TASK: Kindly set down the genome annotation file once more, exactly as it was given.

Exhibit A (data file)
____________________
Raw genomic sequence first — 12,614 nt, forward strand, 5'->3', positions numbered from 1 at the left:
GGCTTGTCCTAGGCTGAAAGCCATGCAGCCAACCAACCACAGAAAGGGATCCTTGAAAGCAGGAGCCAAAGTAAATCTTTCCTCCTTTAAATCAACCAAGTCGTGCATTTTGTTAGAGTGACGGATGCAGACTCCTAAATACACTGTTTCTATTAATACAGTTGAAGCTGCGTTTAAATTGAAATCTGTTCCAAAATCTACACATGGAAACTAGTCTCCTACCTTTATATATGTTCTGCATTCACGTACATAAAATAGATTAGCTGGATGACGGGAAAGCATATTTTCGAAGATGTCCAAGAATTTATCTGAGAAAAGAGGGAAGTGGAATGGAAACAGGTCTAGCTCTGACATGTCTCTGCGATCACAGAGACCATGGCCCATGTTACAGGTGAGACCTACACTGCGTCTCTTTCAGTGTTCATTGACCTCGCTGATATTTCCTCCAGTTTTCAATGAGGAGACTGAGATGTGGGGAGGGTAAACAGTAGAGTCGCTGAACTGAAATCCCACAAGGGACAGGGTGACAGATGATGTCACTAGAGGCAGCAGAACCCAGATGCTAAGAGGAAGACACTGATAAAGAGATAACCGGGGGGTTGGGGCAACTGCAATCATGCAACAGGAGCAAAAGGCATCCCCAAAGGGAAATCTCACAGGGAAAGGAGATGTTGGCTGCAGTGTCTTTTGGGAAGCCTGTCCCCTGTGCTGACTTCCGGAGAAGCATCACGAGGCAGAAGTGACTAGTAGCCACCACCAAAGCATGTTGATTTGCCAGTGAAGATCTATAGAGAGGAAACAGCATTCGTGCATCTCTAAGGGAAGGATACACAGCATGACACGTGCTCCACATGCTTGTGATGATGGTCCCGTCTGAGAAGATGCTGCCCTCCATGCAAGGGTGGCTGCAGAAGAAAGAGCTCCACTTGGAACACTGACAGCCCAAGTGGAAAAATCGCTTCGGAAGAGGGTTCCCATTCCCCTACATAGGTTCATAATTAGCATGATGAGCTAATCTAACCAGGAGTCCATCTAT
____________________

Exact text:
Raw genomic sequence first — 12,614 nt, forward strand, 5'->3', positions numbered from 1 at the left:
GGCTTGTCCTAGGCTGAAAGCCATGCAGCCAACCAACCACAGAAAGGGATCCTTGAAAGCAGGAGCCAAAGTAAATCTTTCCTCCTTTAAATCAACCAAGTCGTGCATTTTGTTAGAGTGACGGATGCAGACTCCTAAATACACTGTTTCTATTAATACAGTTGAAGCTGCGTTTAAATTGAAATCTGTTCCAAAATCTACACATGGAAACTAGTCTCCTACCTTTATATATGTTCTGCATTCACGTACATAAAATAGATTAGCTGGATGACGGGAAAGCATATTTTCGAAGATGTCCAAGAATTTATCTGAGAAAAGAGGGAAGTGGAATGGAAACAGGTCTAGCTCTGACATGTCTCTGCGATCACAGAGACCATGGCCCATGTTACAGGTGAGACCTACACTGCGTCTCTTTCAGTGTTCATTGACCTCGCTGATATTTCCTCCAGTTTTCAATGAGGAGACTGAGATGTGGGGAGGGTAAACAGTAGAGTCGCTGAACTGAAATCCCACAAGGGACAGGGTGACAGATGATGTCACTAGAGGCAGCAGAACCCAGATGCTAAGAGGAAGACACTGATAAAGAGATAACCGGGGGGTTGGGGCAACTGCAATCATGCAACAGGAGCAAAAGGCATCCCCAAAGGGAAATCTCACAGGGAAAGGAGATGTTGGCTGCAGTGTCTTTTGGGAAGCCTGTCCCCTGTGCTGACTTCCGGAGAAGCATCACGAGGCAGAAGTGACTAGTAGCCACCACCAAAGCATGTTGATTTGCCAGTGAAGATCTATAGAGAGGAAACAGCATTCGTGCATCTCTAAGGGAAGGATACACAGCATGACACGTGCTCCACATGCTTGTGATGATGGTCCCGTCTGAGAAGATGCTGCCCTCCATGCAAGGGTGGCTGCAGAAGAAAGAGCTCCACTTGGAACACTGACAGCCCAAGTGGAAAAATCGCTTCGGAAGAGGGTTCCCATTCCCCTACATAGGTTCATAATTAGCATGATGAGCTAATCTAACCAGGAGTCCATCTAT